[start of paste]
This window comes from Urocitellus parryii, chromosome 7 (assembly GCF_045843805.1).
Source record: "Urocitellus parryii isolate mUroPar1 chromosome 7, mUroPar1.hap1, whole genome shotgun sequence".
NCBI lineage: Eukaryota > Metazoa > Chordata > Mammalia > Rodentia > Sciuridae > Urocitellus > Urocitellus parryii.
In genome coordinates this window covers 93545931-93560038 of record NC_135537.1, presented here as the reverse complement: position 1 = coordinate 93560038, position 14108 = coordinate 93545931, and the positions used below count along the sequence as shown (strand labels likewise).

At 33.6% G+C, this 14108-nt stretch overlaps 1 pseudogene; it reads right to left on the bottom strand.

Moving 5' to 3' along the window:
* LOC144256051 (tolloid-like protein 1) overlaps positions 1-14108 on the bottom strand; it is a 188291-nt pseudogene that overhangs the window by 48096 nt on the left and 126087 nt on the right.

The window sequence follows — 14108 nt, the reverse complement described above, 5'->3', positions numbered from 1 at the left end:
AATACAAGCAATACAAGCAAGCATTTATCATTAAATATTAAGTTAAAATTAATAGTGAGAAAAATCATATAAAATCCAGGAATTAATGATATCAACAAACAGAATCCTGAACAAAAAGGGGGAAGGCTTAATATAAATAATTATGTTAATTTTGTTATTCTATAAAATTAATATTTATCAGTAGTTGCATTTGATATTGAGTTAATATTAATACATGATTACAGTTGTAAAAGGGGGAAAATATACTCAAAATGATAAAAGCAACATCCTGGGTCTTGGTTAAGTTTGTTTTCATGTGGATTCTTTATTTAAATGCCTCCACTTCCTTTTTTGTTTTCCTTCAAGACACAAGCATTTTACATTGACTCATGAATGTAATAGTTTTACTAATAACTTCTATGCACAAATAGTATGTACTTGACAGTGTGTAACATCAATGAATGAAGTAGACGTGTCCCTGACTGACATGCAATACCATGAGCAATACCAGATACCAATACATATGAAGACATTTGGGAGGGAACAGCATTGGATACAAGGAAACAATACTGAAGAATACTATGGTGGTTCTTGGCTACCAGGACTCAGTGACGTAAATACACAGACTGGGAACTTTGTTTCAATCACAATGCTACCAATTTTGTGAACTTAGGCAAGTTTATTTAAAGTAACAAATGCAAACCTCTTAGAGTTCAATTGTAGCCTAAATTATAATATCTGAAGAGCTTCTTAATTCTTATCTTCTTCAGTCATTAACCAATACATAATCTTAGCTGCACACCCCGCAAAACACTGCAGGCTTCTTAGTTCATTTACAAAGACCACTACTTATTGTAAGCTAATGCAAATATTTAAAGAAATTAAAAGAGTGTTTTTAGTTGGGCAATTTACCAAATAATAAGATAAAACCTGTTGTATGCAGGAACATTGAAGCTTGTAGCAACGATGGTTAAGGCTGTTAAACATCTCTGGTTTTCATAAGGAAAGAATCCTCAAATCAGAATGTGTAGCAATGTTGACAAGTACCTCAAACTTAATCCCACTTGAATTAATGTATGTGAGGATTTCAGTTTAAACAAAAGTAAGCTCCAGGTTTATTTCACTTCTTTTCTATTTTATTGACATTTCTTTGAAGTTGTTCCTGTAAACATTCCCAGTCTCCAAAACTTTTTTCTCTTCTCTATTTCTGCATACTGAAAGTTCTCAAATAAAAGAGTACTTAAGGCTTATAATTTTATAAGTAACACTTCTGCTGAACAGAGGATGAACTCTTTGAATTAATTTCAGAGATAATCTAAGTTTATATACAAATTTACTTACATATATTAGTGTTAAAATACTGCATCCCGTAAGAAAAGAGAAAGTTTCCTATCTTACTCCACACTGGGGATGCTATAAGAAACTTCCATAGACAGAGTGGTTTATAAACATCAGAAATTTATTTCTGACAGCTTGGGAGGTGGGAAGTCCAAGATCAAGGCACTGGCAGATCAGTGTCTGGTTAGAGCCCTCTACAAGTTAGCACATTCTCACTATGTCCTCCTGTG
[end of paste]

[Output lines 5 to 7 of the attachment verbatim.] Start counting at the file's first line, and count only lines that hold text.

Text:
At 33.6% G+C, this 14108-nt stretch overlaps 1 pseudogene; it reads right to left on the bottom strand.

Moving 5' to 3' along the window:
* LOC144256051 (tolloid-like protein 1) overlaps positions 1-14108 on the bottom strand; it is a 188291-nt pseudogene that overhangs the window by 48096 nt on the left and 126087 nt on the right.